We did notice some differences on Tony Bennett: American Classic, which is an unusual disc because it actually contains 1080i video, while most discs are mastered at 1080p. At the beginning of chapter 7, there's clapperboard and the horizontal lines are a torture test for the video processors. The DMP-BD50 looked substantially better than the BD-P1500, showing less jaggies overall--although still not perfect. Interestingly, these scenes looked best when we output the video in 1080i format, as the LG TV's video processing was superior to both Blu-ray players. We also noticed extra jaggies popping up in a few other scenes on this disc, such as around 33:40, where we noticed jaggies on the batons, and the DMP-BD50 was better again. (Note that we couldn't compare this disc on the PS3, as the PS3 does not deinterlace 1080i material to 1080p.)
The main takeaway from these tests is that the differences between these Blu-ray players is slight, but that if you're a videophile the DMP-BD50 is a notch better than the BD-P1500, and just a tiny bit worse than the reference PS3. Also note that if you plan on using these players in 1080p/24 mode, the differences essentially disappear, as we noticed virtually no differences between the players in 1080p at 24 frames per second mode.
We also tested the disc-loading performance of the DMP-BD50, and it performed better than expected. For standard discs, such as Mission:Impossible III, it loaded them in 23 seconds with the player on, and it took 33 seconds starting with the player off. The Java-heavy Pirates of the Caribbean 2 loaded in 1 minute and 44 seconds, while Spiderman 3 loaded in 1 minute and 34 seconds. These speeds were all significantly faster than the Samsung BD-P1500, and among all of the standalone players we've tested, only the LG BH200 loaded discs as quickly as the DMP-BD50. Of course, the PS3 is still the speed champ, and we're constantly frustrated by how unresponsive standalone players feel in comparison.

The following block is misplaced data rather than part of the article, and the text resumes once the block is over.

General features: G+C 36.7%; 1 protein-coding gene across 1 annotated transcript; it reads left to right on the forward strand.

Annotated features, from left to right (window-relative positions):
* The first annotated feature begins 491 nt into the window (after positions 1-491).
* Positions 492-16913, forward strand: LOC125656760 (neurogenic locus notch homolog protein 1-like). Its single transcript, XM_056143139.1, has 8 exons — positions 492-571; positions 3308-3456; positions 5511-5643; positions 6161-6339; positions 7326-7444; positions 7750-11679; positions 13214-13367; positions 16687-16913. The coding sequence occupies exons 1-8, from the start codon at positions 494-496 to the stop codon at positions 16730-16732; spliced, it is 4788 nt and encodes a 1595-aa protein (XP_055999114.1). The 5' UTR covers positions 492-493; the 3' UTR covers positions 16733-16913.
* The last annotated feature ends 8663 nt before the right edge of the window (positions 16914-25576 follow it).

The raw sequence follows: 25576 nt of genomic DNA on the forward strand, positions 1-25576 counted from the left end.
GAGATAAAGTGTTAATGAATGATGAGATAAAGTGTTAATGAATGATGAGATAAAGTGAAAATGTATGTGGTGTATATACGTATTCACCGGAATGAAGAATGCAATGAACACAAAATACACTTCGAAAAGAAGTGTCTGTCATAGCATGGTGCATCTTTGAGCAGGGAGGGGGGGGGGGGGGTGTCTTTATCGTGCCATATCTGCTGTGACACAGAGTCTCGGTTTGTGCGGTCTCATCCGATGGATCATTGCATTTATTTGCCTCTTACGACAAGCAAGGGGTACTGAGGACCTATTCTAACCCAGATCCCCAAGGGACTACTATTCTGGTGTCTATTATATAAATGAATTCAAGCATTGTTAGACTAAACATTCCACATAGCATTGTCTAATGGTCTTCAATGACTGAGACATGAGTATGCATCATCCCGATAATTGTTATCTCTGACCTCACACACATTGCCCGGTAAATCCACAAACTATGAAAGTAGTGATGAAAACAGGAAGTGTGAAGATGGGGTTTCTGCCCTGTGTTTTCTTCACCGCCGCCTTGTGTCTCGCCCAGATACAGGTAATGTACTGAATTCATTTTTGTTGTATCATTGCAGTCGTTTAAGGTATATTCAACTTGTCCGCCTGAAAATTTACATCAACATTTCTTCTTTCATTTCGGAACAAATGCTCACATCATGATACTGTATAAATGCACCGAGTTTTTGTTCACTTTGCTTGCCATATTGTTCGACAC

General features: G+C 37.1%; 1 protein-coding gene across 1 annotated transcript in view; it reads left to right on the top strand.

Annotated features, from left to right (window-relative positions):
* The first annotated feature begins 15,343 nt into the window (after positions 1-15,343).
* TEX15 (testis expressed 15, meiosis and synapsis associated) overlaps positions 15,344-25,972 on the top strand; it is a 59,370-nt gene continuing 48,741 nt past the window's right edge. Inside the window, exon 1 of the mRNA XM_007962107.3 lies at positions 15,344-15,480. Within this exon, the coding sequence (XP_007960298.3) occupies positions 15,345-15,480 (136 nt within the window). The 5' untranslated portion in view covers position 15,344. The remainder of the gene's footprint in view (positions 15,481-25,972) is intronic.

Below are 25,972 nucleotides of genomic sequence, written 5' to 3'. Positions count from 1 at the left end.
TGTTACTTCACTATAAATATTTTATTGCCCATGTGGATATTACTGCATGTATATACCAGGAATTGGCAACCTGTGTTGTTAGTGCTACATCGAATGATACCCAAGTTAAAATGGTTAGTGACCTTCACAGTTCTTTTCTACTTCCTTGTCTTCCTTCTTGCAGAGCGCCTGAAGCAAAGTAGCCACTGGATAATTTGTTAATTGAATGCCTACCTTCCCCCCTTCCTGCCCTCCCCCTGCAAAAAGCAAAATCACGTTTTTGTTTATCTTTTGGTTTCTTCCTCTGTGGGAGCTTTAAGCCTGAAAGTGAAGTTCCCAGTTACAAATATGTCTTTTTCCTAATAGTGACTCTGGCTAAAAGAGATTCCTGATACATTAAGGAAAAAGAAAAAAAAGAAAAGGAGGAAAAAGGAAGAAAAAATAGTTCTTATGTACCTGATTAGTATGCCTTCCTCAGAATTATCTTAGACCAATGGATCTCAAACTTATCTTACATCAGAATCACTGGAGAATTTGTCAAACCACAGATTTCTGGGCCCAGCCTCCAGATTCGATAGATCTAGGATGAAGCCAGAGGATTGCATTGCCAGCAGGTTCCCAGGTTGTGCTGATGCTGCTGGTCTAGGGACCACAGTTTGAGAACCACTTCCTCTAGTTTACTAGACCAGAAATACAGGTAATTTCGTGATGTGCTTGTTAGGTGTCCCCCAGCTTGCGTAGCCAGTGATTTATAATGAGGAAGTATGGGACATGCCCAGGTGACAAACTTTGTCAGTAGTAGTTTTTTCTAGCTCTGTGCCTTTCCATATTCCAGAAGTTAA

Standard DVD performance
DVDs are still plentiful and cheap, so DVD performance is still a big factor on Blu-ray players. We popped in the standard DVD version of the HQV test suite to see how the DMP-BD50 looked with test patterns. The first resolution test looked good, displaying the full resolution of DVD and with no image instability. The following tests, however, were a disappointment. A test with three shifting white lines was filled with jaggies, as was the following test with a rotating white bar. We were also disappointed to see the DMP-BD50 perform particularly poorly on a test with scrolling titles, with both vertically and horizontally scrolling text was mangled. Granted, most of the DMP-BD50's failures were on video-based tests--which are less common than film discs--but it's still unacceptable on a disc player at this price. And it did pass the difficult 2:3 pull-down test, which many players choke on. Still, the cheaper Samsung BD-P1500 performed much better on these tests, as did the PS3.
We switched over to program material to see if the DMP-BD50 handled actual movies any better. First, we looked at the introduction on Star Trek: Insurrection, and it rendered the opening sequence competently, with the railings of the bridge and curved hulls of the boats rendered smoothly. We did notice a few subtle jaggies on the text on the opening credits, and those same jaggies were present on the BD-P1500, but not on the PS3. We switched discs to Seabiscuit, and we noticed jagged edges on the opening sequence of black-and-white photos. While they aren't as bad as some other DVD players we've tested--some players are almost unwatchable with this sequence--we did notice them in almost every photograph in the introduction. Of course these imperfections will only be noticeable to eagle-eyed videophiles, but we expected more from the DMP-BD50.